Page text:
I had breast mastectomy due to breast cancer in 2006. The right one has been sore and I noticed a small lump (ingrown hair?) on the right side. My doctor said that it was most likely a saline breast implant leak. If it's leaking, it would be a small leak because it isn't that noticeable. I'm worried that the cancer could be back and that is what the lump is. I was just checked and was cancer free in August. Thanks.
Saline Breast Implant Area Sore is It Leaking?
Doctor Answers 10
If you are feeling a lump in your breast it is important for your surgeon to specifically evaluate this. A leaking saline implant will not cause a saline "bubble" once it has leaked out because the body absorbs the saline. The implant shell might fold on itself creating a palpable bump but your breast would likely be flatter due to loss of the saline fluid from the implant. I would definitely recommend your surgeon examine you to workup any questionable mass. I hope this informaiton is helpful.
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Concerns about implant deflation causing breast pain
If you are having symptoms and concerns including regarding a breast mass, you need to see either your plastic surgeon or another one and possibly even a general surgeon. A leaking implant will not cause pain though implant envelope folds can be locally uncomfortable - and you would typically not a decrease in size of the breast. A mass needs to be evaluated by a surgeon or plastic surgeon.
Saline implants in breast reconstruction
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Saline Implant Leak does not cause pain
Saline implants do not cause pain when leaking. The saline fluid is harmless and absorbs by your body. What you would see is deflation of the implant.
A lump in your breast should be examined by your plastic surgeon and breast surgeon. A plastic surgeon may identify the lump as just a fold in the implant or if concerned may send you for additional investigations.
Martin Jugenburg, MD
Saline implant problems
It is unlikely that what you are seeing is a result of a leak as this almost always leads to a noticeable deflation of a saline implant. Your plastic surgeon and general surgeon should take a look at this again to diagnose the problem.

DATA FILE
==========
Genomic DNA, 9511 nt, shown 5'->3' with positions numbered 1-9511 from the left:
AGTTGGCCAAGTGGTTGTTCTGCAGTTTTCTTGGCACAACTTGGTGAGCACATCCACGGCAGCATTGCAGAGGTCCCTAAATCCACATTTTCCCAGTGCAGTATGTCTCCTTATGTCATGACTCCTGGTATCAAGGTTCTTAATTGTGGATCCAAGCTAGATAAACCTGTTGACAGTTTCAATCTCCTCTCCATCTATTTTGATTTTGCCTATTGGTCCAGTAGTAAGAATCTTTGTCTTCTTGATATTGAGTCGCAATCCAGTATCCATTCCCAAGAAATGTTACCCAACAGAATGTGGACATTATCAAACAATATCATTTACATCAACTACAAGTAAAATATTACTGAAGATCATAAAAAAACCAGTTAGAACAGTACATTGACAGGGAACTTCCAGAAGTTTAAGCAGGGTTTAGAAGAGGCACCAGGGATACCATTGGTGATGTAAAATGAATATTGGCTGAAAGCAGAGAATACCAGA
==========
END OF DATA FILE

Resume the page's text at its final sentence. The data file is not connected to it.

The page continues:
Lump after Breast Cancer Reconstruction Surgery
There are several reasons for lumps after breast reconstruction surgery. It can be due to:
1. Recurrence of the cancer
2. Scar tissue formation or capsular contracture
3. Implant fold
You should consult with your surgeon to discuss her concerns and consideration for an ultrasound evaluation of the area should be made.
An ultrasound, MRI, mammogram or other radiographic modalities can determine if the lump appears benign or malignant. If there are any concerns either a core needle biopsy or open biopsy can be performed to accurately asses the mass and the pathologic characteristics.
Sore breast after mastectomy and implant reconstruction
Given your cancer history, I would advise you to go see your oncologist to rule out recurrence. In a case of saline implant leakage, the implant will deflate and normally do not manifest as "soreness." You could have a capsular contracture (scar tissue around the implant) that can cause discomfort/pain; however, it would be best to see your oncologist to give you a peace of mind. Good luck to you.
Lumps and breast cancer
A new lump is always a concern and you should have that checked out. As for a saline leak, the implants would deflate if they leaked.
Breasts Implant Leakage and Carcinoma Concerns?
Thank you for the question.
Given your concerns about the potential recurrence of breast cancer, it would be in your best interests to follow-up with your oncology doctors ASAP even though you did so in August. Every other concern, including the potential saline breast implant leak, should be secondary.
Hopefully after you have seen your oncology doctors you will have peace of mind and can then follow up with your plastic surgeon for evaluation of the breast implant and its integrity.
These answers are for educational purposes and should not be relied upon as a substitute for medical advice you may receive from your physician. If you have a medical emergency, please call 911. These answers do not constitute or initiate a patient/doctor relationship.